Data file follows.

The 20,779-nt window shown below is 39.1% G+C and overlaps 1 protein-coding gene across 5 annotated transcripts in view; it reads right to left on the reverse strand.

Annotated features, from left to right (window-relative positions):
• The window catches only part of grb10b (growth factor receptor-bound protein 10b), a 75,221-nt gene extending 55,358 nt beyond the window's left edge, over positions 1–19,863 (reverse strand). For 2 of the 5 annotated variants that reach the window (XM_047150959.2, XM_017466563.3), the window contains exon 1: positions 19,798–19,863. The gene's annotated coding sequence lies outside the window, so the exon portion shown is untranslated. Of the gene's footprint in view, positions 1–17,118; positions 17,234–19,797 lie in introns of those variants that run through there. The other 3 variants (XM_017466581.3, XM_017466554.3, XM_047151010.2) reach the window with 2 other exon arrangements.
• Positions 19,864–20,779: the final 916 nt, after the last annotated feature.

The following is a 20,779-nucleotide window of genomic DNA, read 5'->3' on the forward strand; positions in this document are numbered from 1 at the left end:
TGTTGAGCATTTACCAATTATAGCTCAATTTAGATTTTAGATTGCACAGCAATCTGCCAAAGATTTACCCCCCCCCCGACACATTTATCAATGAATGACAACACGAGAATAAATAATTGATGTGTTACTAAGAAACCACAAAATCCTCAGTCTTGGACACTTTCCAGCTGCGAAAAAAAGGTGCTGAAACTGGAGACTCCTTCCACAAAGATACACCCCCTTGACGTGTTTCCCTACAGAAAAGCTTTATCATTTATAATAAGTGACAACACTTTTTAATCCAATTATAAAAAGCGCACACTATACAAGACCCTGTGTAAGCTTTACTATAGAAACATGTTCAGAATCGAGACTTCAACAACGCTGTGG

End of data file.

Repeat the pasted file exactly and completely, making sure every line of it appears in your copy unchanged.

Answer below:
The 20,779-nt window shown below is 39.1% G+C and overlaps 1 protein-coding gene across 5 annotated transcripts in view; it reads right to left on the reverse strand.

Annotated features, from left to right (window-relative positions):
• The window catches only part of grb10b (growth factor receptor-bound protein 10b), a 75,221-nt gene extending 55,358 nt beyond the window's left edge, over positions 1–19,863 (reverse strand). For 2 of the 5 annotated variants that reach the window (XM_047150959.2, XM_017466563.3), the window contains exon 1: positions 19,798–19,863. The gene's annotated coding sequence lies outside the window, so the exon portion shown is untranslated. Of the gene's footprint in view, positions 1–17,118; positions 17,234–19,797 lie in introns of those variants that run through there. The other 3 variants (XM_017466581.3, XM_017466554.3, XM_047151010.2) reach the window with 2 other exon arrangements.
• Positions 19,864–20,779: the final 916 nt, after the last annotated feature.

The following is a 20,779-nucleotide window of genomic DNA, read 5'->3' on the forward strand; positions in this document are numbered from 1 at the left end:
TGTTGAGCATTTACCAATTATAGCTCAATTTAGATTTTAGATTGCACAGCAATCTGCCAAAGATTTACCCCCCCCCCGACACATTTATCAATGAATGACAACACGAGAATAAATAATTGATGTGTTACTAAGAAACCACAAAATCCTCAGTCTTGGACACTTTCCAGCTGCGAAAAAAAGGTGCTGAAACTGGAGACTCCTTCCACAAAGATACACCCCCTTGACGTGTTTCCCTACAGAAAAGCTTTATCATTTATAATAAGTGACAACACTTTTTAATCCAATTATAAAAAGCGCACACTATACAAGACCCTGTGTAAGCTTTACTATAGAAACATGTTCAGAATCGAGACTTCAACAACGCTGTGG